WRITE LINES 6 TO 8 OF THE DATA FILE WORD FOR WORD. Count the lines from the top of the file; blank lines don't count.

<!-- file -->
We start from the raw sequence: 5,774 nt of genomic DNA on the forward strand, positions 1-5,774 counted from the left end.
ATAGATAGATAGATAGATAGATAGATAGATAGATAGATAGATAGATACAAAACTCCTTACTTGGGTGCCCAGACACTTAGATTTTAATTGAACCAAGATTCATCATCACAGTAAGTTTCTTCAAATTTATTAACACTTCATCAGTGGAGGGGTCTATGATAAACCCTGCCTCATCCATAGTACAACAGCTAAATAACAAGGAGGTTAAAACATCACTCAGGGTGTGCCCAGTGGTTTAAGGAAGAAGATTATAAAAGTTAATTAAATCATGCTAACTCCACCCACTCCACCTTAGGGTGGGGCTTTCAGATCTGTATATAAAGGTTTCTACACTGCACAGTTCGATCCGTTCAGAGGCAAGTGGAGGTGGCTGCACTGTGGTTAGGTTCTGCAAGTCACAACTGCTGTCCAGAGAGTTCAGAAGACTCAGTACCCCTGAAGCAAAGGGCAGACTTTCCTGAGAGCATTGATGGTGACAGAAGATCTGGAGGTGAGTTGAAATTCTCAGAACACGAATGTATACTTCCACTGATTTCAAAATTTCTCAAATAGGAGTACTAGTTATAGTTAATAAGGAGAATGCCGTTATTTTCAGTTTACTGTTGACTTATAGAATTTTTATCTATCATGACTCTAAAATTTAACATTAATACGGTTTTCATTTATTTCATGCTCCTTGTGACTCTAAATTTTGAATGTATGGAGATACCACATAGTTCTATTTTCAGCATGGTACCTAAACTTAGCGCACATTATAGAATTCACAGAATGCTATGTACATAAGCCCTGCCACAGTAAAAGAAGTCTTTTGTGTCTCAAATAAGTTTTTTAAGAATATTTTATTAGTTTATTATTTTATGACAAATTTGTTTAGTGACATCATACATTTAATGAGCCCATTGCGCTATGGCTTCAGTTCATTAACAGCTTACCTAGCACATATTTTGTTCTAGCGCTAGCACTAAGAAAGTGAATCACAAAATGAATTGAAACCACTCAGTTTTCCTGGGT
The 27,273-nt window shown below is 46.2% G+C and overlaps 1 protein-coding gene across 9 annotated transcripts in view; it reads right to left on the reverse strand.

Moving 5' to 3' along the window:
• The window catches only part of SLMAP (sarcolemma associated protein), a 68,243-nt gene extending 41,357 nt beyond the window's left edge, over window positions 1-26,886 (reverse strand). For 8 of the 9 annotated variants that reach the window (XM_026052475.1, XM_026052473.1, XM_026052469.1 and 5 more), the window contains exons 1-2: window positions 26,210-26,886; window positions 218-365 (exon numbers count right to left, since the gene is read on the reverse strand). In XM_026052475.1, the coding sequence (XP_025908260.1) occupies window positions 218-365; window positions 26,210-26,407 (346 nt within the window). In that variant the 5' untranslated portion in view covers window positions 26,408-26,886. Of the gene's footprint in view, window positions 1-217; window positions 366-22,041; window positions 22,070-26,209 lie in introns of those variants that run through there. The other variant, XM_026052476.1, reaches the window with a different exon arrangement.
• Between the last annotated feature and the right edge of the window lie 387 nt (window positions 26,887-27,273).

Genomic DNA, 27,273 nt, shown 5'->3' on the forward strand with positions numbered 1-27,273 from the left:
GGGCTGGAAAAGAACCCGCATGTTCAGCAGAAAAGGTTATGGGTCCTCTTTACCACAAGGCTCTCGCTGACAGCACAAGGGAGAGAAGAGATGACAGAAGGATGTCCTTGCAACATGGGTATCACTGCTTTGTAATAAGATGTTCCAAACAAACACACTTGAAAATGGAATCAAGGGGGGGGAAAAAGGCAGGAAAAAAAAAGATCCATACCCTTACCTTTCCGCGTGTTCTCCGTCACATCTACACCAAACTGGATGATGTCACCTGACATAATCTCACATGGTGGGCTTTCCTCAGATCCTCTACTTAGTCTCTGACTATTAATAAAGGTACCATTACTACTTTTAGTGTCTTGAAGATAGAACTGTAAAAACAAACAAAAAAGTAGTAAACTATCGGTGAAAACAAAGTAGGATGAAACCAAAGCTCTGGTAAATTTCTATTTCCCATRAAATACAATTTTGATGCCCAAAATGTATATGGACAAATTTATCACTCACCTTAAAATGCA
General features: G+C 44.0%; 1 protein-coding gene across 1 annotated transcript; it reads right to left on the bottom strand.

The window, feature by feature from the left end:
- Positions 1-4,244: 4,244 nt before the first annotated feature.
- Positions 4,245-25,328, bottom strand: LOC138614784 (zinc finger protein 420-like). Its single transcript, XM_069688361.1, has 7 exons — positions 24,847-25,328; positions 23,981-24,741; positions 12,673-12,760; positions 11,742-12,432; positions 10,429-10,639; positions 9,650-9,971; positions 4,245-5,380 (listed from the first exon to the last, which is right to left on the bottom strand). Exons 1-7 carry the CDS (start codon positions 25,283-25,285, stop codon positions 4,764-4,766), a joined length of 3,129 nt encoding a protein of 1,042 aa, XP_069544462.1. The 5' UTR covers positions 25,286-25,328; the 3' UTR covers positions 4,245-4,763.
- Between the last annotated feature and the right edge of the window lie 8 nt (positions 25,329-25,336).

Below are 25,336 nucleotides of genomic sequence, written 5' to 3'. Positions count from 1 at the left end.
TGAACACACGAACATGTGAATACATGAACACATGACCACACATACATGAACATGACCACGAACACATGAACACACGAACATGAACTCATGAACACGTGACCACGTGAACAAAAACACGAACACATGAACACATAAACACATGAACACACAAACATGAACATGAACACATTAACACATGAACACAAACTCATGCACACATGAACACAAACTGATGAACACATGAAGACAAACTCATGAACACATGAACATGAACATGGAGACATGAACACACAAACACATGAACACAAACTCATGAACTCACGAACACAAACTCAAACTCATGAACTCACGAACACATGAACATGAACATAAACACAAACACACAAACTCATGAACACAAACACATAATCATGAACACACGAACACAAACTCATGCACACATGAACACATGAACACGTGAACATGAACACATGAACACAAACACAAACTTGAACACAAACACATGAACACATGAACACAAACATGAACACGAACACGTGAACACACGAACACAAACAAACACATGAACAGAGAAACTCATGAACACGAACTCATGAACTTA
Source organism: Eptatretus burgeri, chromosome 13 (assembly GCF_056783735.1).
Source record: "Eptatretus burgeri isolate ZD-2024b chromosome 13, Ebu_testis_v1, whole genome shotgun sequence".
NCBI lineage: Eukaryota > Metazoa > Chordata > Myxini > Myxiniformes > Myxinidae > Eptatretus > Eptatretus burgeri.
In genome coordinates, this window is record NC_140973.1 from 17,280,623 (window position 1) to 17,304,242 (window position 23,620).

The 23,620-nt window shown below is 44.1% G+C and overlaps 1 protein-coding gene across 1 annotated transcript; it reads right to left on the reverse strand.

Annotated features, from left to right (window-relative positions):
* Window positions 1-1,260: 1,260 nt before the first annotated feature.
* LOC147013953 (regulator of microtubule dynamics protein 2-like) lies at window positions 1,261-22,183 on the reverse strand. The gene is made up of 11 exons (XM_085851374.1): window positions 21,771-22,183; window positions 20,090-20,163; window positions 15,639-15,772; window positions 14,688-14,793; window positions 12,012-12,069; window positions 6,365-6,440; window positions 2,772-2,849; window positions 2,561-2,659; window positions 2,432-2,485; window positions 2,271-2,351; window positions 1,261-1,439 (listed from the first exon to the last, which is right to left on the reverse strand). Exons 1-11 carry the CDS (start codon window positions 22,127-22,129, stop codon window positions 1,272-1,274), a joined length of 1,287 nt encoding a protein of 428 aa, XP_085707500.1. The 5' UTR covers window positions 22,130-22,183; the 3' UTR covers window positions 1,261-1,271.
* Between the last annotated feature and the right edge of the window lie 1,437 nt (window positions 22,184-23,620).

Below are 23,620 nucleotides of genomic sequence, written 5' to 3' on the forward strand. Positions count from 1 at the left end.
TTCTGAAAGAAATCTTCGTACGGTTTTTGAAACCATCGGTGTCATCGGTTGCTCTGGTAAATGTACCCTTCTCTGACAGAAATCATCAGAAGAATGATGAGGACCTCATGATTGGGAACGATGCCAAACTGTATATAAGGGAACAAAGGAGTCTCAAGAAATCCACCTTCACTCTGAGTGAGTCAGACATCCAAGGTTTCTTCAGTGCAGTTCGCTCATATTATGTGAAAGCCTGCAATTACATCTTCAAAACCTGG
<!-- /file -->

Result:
• Between the last annotated feature and the right edge of the window lie 387 nt (window positions 26,887-27,273).

Genomic DNA, 27,273 nt, shown 5'->3' on the forward strand with positions numbered 1-27,273 from the left:
GGGCTGGAAAAGAACCCGCATGTTCAGCAGAAAAGGTTATGGGTCCTCTTTACCACAAGGCTCTCGCTGACAGCACAAGGGAGAGAAGAGATGACAGAAGGATGTCCTTGCAACATGGGTATCACTGCTTTGTAATAAGATGTTCCAAACAAACACACTTGAAAATGGAATCAAGGGGGGGGAAAAAGGCAGGAAAAAAAAAGATCCATACCCTTACCTTTCCGCGTGTTCTCCGTCACATCTACACCAAACTGGATGATGTCACCTGACATAATCTCACATGGTGGGCTTTCCTCAGATCCTCTACTTAGTCTCTGACTATTAATAAAGGTACCATTACTACTTTTAGTGTCTTGAAGATAGAACTGTAAAAACAAACAAAAAAGTAGTAAACTATCGGTGAAAACAAAGTAGGATGAAACCAAAGCTCTGGTAAATTTCTATTTCCCATRAAATACAATTTTGATGCCCAAAATGTATATGGACAAATTTATCACTCACCTTAAAATGCA